Discrimination By Artificial Intelligence In A Commercial Electronic Health Record—A Case Study – Health Affairs
When artificial intelligence (AI) is built into electronic health record (EHR) software, who is responsible for the consequences? Does responsibility lie exclusively with the hospital or health system that uses the vendor’s software, or is responsibility shared with the EHR vendor? What role should regulators, such as the Food and Drug Administration (FDA), have in ensuring that AI in health care is trustworthy and equitable?
AI has the potential to transform health care, but implementation at the point of care is fraught with challenges. Many health systems find it attractive to implement AI developed by EHR vendors that is integrated directly into existing EHR implementations (built-in AI). The leading global developer of EHRs, Epic Systems, Inc., has responded to this market enthusiasm with a growing set of predictive models. Here, we describe our experience implementing a predictive model developed by Epic and the ethical issues raised by its deployment.
A Built-In Prediction Tool For “No-Shows”
“No-shows”—the colloquial term for patients who fail to arrive for a scheduled appointment—are a major source of waste in US health care. Strategies to minimize no-shows include telephone reminders, text reminders, and overbooking, the latter of which appears to be the most effective in maximizing clinic slot use. AI can assist with targeted overbooking by predicting which patients are most likely to no-show, enabling practices to schedule an additional patient in that same time slot. Targeted overbooking, however, has the potential to harm individual patients: If both the originally scheduled patient and the overbooked patient do in fact arrive, provider time is stretched to accommodate two patients in a slot meant for one, potentially resulting in poorer quality care.
As part of their cognitive computing platform, Epic released a proprietary built-in AI tool that displays a numerical estimate of the likelihood that a patient will no-show, with minimal implementation effort and seamless EHR integration. Inputs to the model include the patient’s personal information, clinical history, their patterns of health care use (for example, prior no-shows), and features of the appointment (for example, day of the week).
Algorithms May Propagate Health Inequities, Explicitly And Implicitly
As we considered applying the no-show model at our institution, we identified several layers of potential bias that might harm vulnerable patient populations. First, the potential for explicit discrimination was obvious because the predictive model included personal characteristics such as ethnicity, financial class, religion, and body mass index that, if used for overbooking, could result in health care resources being systematically diverted from individuals who are already marginalized. We initially addressed this issue by rebuilding the model to exclude all personal information, leaving only prior patterns of health care use and features of the appointment, achieving the same performance as the vendor-built model. Nevertheless, we realized that our new model, even stripped of personal information, would not eliminate the potential to propagate societal inequity.
Removing sensitive personal characteristics from a model is an incomplete approach to removing bias. Prior no-shows—a variable included in both the vendor’s original model and our revised version—is likely to correlate with socioeconomic status, perhaps mediated by the inability to cover the costs of transportation or childcare, or the inability to take time away from work. Likewise, a patient with obesity who struggles with mobility may make it to their appointment only to find it overbooked, and their clinician thus overworked and distracted. The potential for these adverse consequences is further obscured by the “black box” of AI: In this, as in many AI-generated models, the contributing variables are not visible to the end user. In this example, clinic personnel likely may not realize they are overbooking a patient primarily because the patient is obese.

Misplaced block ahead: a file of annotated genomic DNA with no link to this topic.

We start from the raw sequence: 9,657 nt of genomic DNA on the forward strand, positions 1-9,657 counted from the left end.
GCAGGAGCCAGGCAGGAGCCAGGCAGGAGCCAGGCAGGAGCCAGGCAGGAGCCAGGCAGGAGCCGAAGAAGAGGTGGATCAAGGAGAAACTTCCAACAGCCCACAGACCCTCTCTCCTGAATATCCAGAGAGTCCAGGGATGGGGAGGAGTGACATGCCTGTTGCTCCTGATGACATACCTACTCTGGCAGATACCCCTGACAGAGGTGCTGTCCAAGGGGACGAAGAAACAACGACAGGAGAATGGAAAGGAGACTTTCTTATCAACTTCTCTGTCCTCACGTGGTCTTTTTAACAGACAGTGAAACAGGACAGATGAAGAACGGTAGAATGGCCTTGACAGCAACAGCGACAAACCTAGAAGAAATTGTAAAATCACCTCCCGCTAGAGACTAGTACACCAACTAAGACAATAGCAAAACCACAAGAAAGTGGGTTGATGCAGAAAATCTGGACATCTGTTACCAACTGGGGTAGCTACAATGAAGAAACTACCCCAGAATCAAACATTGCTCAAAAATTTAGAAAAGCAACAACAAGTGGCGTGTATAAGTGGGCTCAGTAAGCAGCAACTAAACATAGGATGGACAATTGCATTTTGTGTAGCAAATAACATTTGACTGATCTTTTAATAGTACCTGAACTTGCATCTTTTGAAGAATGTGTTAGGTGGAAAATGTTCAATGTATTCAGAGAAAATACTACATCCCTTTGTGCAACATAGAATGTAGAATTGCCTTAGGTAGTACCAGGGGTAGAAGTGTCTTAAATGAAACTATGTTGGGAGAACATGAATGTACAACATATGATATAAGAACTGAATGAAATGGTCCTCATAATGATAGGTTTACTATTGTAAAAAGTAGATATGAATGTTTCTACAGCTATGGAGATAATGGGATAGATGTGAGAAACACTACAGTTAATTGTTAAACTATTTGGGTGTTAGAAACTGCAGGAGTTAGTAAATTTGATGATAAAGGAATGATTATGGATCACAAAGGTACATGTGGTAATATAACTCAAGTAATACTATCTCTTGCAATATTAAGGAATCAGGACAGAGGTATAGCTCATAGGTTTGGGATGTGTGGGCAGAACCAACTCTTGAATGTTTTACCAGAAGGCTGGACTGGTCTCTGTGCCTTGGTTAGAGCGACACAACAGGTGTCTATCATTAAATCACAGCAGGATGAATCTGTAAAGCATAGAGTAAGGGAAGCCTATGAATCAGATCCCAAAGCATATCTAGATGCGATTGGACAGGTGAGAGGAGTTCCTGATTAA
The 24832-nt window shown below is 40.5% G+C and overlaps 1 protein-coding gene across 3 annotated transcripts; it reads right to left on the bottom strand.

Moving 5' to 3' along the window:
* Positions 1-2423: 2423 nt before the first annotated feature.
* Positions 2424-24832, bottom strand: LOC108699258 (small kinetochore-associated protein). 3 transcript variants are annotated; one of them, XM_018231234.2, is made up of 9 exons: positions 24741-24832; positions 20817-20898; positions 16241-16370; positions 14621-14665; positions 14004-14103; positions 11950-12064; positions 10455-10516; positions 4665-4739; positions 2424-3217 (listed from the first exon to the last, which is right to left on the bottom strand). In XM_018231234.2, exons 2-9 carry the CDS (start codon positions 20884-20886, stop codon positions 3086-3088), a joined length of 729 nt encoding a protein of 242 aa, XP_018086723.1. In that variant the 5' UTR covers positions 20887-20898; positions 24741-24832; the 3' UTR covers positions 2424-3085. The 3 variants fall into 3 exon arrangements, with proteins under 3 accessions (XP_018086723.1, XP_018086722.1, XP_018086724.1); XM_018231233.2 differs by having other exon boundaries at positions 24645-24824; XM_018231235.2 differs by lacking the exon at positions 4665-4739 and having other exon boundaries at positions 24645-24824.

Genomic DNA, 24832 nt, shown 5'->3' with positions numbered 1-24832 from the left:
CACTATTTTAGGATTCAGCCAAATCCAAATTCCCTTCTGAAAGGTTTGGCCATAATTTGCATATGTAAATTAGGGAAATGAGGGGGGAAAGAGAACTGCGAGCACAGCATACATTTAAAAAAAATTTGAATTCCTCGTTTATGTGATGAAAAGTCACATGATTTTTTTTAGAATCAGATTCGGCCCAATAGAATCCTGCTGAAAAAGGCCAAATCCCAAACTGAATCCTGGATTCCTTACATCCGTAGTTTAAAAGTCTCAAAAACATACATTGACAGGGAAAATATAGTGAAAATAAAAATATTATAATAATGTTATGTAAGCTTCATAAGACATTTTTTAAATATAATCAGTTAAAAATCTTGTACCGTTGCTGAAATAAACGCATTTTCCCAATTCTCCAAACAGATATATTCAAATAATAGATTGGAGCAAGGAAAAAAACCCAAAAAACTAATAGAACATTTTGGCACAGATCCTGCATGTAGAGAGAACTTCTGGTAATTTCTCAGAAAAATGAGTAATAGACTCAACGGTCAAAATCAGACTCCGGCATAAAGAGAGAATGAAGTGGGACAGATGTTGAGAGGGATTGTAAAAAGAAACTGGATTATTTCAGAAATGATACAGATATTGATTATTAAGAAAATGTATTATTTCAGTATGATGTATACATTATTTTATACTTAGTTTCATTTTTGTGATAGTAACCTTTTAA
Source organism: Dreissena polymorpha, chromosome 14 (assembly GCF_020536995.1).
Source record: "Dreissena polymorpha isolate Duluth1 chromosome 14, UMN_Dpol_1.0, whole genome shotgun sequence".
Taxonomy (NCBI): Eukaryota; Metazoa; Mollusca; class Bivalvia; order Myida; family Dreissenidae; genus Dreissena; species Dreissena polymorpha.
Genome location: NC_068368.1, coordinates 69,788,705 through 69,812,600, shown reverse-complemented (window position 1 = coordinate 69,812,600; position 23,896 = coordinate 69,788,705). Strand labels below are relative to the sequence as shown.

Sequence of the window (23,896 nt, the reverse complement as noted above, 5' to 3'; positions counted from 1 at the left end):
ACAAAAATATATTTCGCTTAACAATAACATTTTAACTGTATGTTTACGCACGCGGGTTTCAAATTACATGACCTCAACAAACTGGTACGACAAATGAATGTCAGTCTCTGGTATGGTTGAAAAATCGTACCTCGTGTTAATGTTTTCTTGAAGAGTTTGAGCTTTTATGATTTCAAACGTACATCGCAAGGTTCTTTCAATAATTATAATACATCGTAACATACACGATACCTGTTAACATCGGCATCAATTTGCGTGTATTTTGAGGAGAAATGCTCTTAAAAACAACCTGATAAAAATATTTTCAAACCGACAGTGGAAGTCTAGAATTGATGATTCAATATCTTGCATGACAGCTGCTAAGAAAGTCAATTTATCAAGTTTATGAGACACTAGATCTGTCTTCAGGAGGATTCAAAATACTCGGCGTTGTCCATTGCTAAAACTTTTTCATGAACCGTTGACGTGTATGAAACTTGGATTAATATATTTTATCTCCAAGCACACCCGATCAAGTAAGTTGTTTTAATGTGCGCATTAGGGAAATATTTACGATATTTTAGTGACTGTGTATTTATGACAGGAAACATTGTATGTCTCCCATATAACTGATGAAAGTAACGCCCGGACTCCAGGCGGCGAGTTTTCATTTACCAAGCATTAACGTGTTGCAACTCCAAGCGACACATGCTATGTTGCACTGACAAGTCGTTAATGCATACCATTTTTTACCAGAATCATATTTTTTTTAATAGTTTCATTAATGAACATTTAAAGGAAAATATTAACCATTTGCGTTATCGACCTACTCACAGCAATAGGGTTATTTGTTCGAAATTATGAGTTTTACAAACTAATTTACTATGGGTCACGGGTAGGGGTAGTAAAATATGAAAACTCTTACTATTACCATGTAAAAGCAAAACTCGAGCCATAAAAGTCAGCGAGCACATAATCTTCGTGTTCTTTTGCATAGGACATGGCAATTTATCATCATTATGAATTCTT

Health Equity Should Be A Driving Principle For How AI Is Used
If the predictive model were 100 percent accurate, scheduling another patient in a sure-to-be-empty slot would not be problematic, although the ethical imperative to care for the vulnerable patient remains. But no model is perfectly accurate, so we are left with the tension created by implementing a model that, while potentially improving the total use of available clinic time and personnel, may also preferentially divert resources away from patients in greatest need.
We are not arguing that demographic features should never be represented in a model, as they can be critical predictors of health and access to health care. The question is whether it is tolerable for demographic bias to be represented in a model, not just explicitly (as in the race/ethnicity input) but also implicitly (as in the prior no-show input), if that model may lead to action that negatively affects an individual patient. In the case of predicting no-shows, we believe that the overbooking intervention, which risks withdrawing resources from vulnerable patients, is ethically problematic. Yet, there are “patient-positive” interventions that may improve the likelihood a patient keeps their scheduled appointment, such as flexible appointment times, telehealth visits, or even assistance with transportation or childcare.
After reflection, we chose to implement only patient-positive interventions in response to the results of the no-show predictor. We piloted an intervention of targeted outreach in 12 clinics and saw a 9 percent mean reduction in no-show rates compared with the prior year. While targeted overbooking may have further improved scheduling outcomes for our clinics, we were not willing to jeopardize health equity by using Epic’s model or our revised model for that purpose.
A Call For Increasing Vendor Responsibility To Prevent Bias